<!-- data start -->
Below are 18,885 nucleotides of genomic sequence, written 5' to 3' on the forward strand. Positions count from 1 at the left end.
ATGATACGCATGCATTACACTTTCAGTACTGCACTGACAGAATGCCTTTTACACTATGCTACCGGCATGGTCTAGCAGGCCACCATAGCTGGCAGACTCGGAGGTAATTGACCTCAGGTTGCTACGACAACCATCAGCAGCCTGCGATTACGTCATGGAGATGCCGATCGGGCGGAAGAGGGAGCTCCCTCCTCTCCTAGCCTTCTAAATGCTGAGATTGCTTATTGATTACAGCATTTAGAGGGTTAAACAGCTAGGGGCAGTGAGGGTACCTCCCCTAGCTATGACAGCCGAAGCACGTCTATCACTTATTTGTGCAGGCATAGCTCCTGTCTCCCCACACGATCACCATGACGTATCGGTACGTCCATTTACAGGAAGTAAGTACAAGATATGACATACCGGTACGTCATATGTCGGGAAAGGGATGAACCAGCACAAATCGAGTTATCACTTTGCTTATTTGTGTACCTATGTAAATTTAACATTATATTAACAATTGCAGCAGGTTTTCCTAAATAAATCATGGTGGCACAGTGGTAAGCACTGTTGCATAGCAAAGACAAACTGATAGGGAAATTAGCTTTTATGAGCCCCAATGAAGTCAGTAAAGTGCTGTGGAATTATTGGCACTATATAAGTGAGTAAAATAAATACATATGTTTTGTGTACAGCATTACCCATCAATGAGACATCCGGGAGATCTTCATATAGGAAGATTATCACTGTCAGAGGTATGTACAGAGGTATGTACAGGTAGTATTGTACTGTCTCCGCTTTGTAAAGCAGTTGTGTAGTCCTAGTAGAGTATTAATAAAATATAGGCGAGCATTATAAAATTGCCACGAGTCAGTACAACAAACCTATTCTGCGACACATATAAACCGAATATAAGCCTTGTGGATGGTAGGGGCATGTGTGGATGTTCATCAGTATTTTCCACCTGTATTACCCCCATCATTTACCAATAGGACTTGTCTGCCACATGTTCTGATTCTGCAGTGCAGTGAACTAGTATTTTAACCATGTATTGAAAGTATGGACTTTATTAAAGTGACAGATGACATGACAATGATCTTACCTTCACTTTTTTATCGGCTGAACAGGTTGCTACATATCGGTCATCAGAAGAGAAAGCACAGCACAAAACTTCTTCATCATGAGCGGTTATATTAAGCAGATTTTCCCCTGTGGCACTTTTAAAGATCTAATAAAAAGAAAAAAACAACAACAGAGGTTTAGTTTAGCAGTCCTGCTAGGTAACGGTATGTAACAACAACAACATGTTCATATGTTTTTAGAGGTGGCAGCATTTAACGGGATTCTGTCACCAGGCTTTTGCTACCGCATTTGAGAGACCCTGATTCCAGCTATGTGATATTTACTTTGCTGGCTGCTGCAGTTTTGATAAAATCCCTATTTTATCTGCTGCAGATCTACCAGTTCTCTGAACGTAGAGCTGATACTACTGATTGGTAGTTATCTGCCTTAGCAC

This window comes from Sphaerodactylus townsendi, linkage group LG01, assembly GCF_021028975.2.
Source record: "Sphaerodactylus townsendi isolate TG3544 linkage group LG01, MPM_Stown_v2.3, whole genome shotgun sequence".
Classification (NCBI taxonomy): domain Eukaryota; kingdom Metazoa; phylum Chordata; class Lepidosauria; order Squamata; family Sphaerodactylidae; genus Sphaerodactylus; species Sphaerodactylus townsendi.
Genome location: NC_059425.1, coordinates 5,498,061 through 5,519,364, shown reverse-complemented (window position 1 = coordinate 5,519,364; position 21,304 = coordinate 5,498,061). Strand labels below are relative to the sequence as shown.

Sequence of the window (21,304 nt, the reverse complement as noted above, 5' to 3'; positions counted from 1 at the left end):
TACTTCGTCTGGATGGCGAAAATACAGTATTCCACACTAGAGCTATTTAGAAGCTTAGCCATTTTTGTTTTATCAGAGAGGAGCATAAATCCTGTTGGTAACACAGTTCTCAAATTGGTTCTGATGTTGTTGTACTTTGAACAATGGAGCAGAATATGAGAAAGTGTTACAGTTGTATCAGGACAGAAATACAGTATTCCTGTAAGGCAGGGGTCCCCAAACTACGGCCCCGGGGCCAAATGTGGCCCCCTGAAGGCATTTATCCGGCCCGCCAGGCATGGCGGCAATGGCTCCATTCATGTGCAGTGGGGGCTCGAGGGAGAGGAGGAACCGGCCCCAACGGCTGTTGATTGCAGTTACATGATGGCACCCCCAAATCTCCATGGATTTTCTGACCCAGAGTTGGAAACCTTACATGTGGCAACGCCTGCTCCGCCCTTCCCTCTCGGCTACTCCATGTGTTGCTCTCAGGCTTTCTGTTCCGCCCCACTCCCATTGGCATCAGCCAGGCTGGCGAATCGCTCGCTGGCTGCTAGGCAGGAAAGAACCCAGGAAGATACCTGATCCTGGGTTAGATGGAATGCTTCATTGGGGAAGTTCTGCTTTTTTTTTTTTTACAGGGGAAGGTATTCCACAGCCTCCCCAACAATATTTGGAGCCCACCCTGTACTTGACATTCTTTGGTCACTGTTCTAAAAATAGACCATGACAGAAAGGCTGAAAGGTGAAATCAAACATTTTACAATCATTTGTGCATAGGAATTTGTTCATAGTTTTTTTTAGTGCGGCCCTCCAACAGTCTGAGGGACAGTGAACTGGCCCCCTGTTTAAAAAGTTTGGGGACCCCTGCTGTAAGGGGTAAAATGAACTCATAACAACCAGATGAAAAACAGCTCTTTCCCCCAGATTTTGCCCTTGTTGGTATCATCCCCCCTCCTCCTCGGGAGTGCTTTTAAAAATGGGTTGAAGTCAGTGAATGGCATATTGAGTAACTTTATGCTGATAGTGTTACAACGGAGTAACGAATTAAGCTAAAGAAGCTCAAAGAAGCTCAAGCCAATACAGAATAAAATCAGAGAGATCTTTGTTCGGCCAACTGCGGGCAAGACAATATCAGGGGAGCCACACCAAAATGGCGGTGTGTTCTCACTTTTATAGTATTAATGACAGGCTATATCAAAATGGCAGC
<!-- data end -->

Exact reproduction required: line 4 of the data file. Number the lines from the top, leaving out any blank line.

Source record: "Sphaerodactylus townsendi isolate TG3544 linkage group LG01, MPM_Stown_v2.3, whole genome shotgun sequence".